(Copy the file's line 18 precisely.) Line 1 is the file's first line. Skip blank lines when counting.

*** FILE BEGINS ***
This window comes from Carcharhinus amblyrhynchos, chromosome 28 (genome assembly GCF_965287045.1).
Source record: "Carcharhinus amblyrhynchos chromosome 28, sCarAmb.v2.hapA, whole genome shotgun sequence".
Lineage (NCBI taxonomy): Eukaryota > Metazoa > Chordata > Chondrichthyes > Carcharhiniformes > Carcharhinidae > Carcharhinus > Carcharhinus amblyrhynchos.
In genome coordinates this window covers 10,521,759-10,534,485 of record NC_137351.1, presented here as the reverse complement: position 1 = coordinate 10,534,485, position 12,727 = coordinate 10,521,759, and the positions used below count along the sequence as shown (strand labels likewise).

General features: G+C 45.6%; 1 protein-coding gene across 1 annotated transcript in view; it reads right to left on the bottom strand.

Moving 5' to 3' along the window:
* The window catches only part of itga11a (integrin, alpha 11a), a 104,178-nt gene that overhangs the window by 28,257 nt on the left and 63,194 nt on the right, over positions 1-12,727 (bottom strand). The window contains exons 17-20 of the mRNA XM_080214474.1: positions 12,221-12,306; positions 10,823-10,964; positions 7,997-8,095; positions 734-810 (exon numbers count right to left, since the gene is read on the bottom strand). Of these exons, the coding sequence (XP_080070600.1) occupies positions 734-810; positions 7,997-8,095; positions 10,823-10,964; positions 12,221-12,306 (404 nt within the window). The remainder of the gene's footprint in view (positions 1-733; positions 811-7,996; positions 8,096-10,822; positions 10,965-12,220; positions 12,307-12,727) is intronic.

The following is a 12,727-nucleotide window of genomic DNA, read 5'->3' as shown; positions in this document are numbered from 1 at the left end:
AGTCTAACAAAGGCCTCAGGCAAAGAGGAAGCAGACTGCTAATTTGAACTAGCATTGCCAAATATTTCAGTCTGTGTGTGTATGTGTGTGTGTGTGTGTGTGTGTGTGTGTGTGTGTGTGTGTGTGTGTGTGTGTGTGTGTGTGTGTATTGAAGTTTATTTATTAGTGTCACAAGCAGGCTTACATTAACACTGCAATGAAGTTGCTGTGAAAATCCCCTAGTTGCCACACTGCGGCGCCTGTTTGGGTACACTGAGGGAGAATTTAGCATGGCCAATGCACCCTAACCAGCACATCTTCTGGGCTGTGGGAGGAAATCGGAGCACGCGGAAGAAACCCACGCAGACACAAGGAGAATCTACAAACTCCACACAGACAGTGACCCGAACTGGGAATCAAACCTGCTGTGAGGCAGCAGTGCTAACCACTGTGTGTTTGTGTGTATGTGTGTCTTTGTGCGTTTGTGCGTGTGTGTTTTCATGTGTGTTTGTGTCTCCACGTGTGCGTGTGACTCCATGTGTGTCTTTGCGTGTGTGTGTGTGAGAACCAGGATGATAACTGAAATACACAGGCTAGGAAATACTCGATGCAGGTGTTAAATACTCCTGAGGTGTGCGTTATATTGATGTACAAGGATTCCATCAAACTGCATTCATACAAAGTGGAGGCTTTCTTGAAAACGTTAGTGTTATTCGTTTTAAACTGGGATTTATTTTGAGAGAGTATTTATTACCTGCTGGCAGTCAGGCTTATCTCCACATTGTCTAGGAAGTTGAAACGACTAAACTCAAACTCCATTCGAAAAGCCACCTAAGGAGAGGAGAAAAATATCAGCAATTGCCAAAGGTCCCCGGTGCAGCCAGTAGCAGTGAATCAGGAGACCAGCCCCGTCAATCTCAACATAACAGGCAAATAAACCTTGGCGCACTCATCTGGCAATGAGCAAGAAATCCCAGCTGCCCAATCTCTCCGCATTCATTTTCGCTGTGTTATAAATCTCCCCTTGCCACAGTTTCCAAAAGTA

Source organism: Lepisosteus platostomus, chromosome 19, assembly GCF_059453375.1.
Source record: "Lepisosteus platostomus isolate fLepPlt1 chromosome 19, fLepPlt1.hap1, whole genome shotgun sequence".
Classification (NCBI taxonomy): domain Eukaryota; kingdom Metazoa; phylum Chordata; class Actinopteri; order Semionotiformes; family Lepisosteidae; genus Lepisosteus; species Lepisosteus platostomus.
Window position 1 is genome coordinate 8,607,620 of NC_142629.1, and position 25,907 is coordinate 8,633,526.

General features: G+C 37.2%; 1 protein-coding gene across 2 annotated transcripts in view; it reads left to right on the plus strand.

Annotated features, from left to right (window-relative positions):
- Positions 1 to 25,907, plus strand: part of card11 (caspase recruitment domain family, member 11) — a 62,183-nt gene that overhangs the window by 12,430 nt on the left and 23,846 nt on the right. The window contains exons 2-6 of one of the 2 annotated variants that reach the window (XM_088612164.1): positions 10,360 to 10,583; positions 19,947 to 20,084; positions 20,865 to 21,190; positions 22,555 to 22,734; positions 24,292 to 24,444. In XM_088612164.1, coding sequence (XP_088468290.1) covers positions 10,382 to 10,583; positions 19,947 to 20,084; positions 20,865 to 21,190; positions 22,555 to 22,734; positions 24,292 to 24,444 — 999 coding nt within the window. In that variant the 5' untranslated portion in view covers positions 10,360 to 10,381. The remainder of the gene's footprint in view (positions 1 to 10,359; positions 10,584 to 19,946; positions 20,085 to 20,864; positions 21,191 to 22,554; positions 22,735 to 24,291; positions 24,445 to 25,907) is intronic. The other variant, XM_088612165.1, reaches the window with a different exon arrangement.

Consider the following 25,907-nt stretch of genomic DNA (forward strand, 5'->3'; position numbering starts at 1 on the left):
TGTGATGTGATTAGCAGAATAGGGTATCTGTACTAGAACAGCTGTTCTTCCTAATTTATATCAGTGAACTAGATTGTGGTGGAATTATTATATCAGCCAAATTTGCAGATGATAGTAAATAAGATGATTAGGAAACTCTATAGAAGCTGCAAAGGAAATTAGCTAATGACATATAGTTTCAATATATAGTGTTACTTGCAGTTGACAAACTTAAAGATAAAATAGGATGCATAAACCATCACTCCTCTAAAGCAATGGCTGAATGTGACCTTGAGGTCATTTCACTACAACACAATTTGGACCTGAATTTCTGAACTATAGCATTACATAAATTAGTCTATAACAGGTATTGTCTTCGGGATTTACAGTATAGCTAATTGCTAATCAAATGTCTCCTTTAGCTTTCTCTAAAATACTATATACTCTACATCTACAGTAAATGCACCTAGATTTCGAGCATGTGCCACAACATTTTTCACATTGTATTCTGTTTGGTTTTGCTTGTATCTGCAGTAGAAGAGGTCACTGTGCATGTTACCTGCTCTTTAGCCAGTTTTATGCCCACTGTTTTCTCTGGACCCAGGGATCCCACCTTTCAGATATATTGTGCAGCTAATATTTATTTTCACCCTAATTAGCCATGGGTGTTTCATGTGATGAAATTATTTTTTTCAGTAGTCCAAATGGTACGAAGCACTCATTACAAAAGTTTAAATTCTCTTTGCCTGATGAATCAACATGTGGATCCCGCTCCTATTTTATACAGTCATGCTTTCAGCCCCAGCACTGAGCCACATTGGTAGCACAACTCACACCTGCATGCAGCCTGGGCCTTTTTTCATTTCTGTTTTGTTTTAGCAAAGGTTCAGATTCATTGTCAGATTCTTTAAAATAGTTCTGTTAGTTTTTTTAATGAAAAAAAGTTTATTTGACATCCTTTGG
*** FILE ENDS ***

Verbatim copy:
TGTGATGTGATTAGCAGAATAGGGTATCTGTACTAGAACAGCTGTTCTTCCTAATTTATATCAGTGAACTAGATTGTGGTGGAATTATTATATCAGCCAAATTTGCAGATGATAGTAAATAAGATGATTAGGAAACTCTATAGAAGCTGCAAAGGAAATTAGCTAATGACATATAGTTTCAATATATAGTGTTACTTGCAGTTGACAAACTTAAAGATAAAATAGGATGCATAAACCATCACTCCTCTAAAGCAATGGCTGAATGTGACCTTGAGGTCATTTCACTACAACACAATTTGGACCTGAATTTCTGAACTATAGCATTACATAAATTAGTCTATAACAGGTATTGTCTTCGGGATTTACAGTATAGCTAATTGCTAATCAAATGTCTCCTTTAGCTTTCTCTAAAATACTATATACTCTACATCTACAGTAAATGCACCTAGATTTCGAGCATGTGCCACAACATTTTTCACATTGTATTCTGTTTGGTTTTGCTTGTATCTGCAGTAGAAGAGGTCACTGTGCATGTTACCTGCTCTTTAGCCAGTTTTATGCCCACTGTTTTCTCTGGACCCAGGGATCCCACCTTTCAGATATATTGTGCAGCTAATATTTATTTTCACCCTAATTAGCCATGGGTGTTTCATGTGATGAAATTATTTTTTTCAGTAGTCCAAATGGTACGAAGCACTCATTACAAAAGTTTAAATTCTCTTTGCCTGATGAATCAACATGTGGATCCCGCTCCTATTTTATACAGTCATGCTTTCAGCCCCAGCACTGAGCCACATTGGTAGCACAACTCACACCTGCATGCAGCCTGGGCCTTTTTTCATTTCTGTTTTGTTTTAGCAAAGGTTCAGATTCATTGTCAGATTCTTTAAAATAGTTCTGTTAGTTTTTTTAATGAAAAAAAGTTTATTTGACATCCTTTGG